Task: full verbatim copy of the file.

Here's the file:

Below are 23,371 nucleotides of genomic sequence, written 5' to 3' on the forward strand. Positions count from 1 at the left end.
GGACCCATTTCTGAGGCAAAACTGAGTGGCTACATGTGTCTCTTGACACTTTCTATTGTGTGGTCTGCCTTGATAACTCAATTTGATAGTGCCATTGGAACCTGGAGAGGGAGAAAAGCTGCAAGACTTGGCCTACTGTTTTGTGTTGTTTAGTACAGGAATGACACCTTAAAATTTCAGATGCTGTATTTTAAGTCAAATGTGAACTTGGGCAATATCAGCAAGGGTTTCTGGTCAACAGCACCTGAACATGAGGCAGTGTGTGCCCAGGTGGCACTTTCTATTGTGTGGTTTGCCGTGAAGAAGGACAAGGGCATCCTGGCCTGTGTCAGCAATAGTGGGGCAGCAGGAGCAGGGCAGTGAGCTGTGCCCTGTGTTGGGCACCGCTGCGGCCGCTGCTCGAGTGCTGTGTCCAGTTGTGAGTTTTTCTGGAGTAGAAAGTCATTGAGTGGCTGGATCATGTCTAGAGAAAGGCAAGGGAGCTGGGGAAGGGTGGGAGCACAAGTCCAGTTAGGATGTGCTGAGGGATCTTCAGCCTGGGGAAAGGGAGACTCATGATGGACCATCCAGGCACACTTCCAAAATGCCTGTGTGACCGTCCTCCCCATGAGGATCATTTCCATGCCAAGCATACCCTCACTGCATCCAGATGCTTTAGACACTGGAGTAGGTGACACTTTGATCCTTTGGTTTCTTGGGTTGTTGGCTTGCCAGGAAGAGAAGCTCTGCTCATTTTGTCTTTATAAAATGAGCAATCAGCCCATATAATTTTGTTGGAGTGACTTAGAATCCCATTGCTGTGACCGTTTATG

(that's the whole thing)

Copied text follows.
Below are 23,371 nucleotides of genomic sequence, written 5' to 3' on the forward strand. Positions count from 1 at the left end.
GGACCCATTTCTGAGGCAAAACTGAGTGGCTACATGTGTCTCTTGACACTTTCTATTGTGTGGTCTGCCTTGATAACTCAATTTGATAGTGCCATTGGAACCTGGAGAGGGAGAAAAGCTGCAAGACTTGGCCTACTGTTTTGTGTTGTTTAGTACAGGAATGACACCTTAAAATTTCAGATGCTGTATTTTAAGTCAAATGTGAACTTGGGCAATATCAGCAAGGGTTTCTGGTCAACAGCACCTGAACATGAGGCAGTGTGTGCCCAGGTGGCACTTTCTATTGTGTGGTTTGCCGTGAAGAAGGACAAGGGCATCCTGGCCTGTGTCAGCAATAGTGGGGCAGCAGGAGCAGGGCAGTGAGCTGTGCCCTGTGTTGGGCACCGCTGCGGCCGCTGCTCGAGTGCTGTGTCCAGTTGTGAGTTTTTCTGGAGTAGAAAGTCATTGAGTGGCTGGATCATGTCTAGAGAAAGGCAAGGGAGCTGGGGAAGGGTGGGAGCACAAGTCCAGTTAGGATGTGCTGAGGGATCTTCAGCCTGGGGAAAGGGAGACTCATGATGGACCATCCAGGCACACTTCCAAAATGCCTGTGTGACCGTCCTCCCCATGAGGATCATTTCCATGCCAAGCATACCCTCACTGCATCCAGATGCTTTAGACACTGGAGTAGGTGACACTTTGATCCTTTGGTTTCTTGGGTTGTTGGCTTGCCAGGAAGAGAAGCTCTGCTCATTTTGTCTTTATAAAATGAGCAATCAGCCCATATAATTTTGTTGGAGTGACTTAGAATCCCATTGCTGTGACCGTTTATG